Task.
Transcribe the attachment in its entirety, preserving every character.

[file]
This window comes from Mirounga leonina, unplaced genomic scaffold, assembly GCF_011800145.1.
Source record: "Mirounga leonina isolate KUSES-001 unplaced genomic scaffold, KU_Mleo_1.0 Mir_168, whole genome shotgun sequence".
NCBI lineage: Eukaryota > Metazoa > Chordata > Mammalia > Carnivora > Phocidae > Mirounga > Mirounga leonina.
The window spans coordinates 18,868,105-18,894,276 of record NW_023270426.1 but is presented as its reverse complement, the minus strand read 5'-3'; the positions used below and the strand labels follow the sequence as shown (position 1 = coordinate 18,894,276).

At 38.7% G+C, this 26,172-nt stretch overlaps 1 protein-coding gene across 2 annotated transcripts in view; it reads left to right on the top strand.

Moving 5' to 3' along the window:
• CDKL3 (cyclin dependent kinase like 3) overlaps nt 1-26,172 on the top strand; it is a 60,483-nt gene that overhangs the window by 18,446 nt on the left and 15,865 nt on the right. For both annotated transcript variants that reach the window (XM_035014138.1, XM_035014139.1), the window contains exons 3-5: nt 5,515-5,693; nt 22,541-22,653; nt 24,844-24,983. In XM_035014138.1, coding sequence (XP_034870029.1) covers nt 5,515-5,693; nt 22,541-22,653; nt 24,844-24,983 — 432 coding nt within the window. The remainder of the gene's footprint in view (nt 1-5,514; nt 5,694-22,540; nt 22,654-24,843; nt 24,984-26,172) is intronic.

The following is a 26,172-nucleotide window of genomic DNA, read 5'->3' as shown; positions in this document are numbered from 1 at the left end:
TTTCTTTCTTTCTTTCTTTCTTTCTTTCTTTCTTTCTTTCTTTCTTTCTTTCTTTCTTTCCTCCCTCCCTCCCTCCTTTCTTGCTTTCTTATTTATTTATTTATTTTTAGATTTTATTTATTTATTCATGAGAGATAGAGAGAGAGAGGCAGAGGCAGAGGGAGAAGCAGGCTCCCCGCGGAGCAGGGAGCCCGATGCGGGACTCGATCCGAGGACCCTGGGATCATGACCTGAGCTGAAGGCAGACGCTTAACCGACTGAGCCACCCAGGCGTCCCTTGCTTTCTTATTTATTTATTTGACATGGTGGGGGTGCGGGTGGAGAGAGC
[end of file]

This window comes from Mirounga leonina, unplaced genomic scaffold, assembly GCF_011800145.1.
Source record: "Mirounga leonina isolate KUSES-001 unplaced genomic scaffold, KU_Mleo_1.0 Mir_168, whole genome shotgun sequence".
NCBI lineage: Eukaryota > Metazoa > Chordata > Mammalia > Carnivora > Phocidae > Mirounga > Mirounga leonina.
The window spans coordinates 18,868,105-18,894,276 of record NW_023270426.1 but is presented as its reverse complement, the minus strand read 5'-3'; the positions used below and the strand labels follow the sequence as shown (position 1 = coordinate 18,894,276).

At 38.7% G+C, this 26,172-nt stretch overlaps 1 protein-coding gene across 2 annotated transcripts in view; it reads left to right on the top strand.

Moving 5' to 3' along the window:
• CDKL3 (cyclin dependent kinase like 3) overlaps nt 1-26,172 on the top strand; it is a 60,483-nt gene that overhangs the window by 18,446 nt on the left and 15,865 nt on the right. For both annotated transcript variants that reach the window (XM_035014138.1, XM_035014139.1), the window contains exons 3-5: nt 5,515-5,693; nt 22,541-22,653; nt 24,844-24,983. In XM_035014138.1, coding sequence (XP_034870029.1) covers nt 5,515-5,693; nt 22,541-22,653; nt 24,844-24,983 — 432 coding nt within the window. The remainder of the gene's footprint in view (nt 1-5,514; nt 5,694-22,540; nt 22,654-24,843; nt 24,984-26,172) is intronic.

The following is a 26,172-nucleotide window of genomic DNA, read 5'->3' as shown; positions in this document are numbered from 1 at the left end:
TTTCTTTCTTTCTTTCTTTCTTTCTTTCTTTCTTTCTTTCTTTCTTTCTTTCTTTCTTTCCTCCCTCCCTCCCTCCTTTCTTGCTTTCTTATTTATTTATTTATTTTTAGATTTTATTTATTTATTCATGAGAGATAGAGAGAGAGAGGCAGAGGCAGAGGGAGAAGCAGGCTCCCCGCGGAGCAGGGAGCCCGATGCGGGACTCGATCCGAGGACCCTGGGATCATGACCTGAGCTGAAGGCAGACGCTTAACCGACTGAGCCACCCAGGCGTCCCTTGCTTTCTTATTTATTTATTTGACATGGTGGGGGTGCGGGTGGAGAGAGC